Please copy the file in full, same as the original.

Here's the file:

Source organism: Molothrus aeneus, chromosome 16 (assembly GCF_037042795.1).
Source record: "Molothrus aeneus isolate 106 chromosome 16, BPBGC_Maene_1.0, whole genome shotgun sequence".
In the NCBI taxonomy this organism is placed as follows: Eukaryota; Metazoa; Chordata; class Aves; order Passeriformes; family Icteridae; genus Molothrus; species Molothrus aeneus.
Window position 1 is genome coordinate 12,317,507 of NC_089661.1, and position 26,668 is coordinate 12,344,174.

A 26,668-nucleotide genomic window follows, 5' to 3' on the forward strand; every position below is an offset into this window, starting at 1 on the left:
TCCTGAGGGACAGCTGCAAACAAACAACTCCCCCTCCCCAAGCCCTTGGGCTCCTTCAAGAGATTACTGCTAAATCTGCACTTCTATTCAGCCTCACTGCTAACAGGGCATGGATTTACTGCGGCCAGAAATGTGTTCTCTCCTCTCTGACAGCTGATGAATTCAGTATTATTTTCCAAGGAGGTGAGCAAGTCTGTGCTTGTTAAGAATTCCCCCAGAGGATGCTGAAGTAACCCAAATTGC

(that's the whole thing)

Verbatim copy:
Source organism: Molothrus aeneus, chromosome 16 (assembly GCF_037042795.1).
Source record: "Molothrus aeneus isolate 106 chromosome 16, BPBGC_Maene_1.0, whole genome shotgun sequence".
In the NCBI taxonomy this organism is placed as follows: Eukaryota; Metazoa; Chordata; class Aves; order Passeriformes; family Icteridae; genus Molothrus; species Molothrus aeneus.
Window position 1 is genome coordinate 12,317,507 of NC_089661.1, and position 26,668 is coordinate 12,344,174.

A 26,668-nucleotide genomic window follows, 5' to 3' on the forward strand; every position below is an offset into this window, starting at 1 on the left:
TCCTGAGGGACAGCTGCAAACAAACAACTCCCCCTCCCCAAGCCCTTGGGCTCCTTCAAGAGATTACTGCTAAATCTGCACTTCTATTCAGCCTCACTGCTAACAGGGCATGGATTTACTGCGGCCAGAAATGTGTTCTCTCCTCTCTGACAGCTGATGAATTCAGTATTATTTTCCAAGGAGGTGAGCAAGTCTGTGCTTGTTAAGAATTCCCCCAGAGGATGCTGAAGTAACCCAAATTGC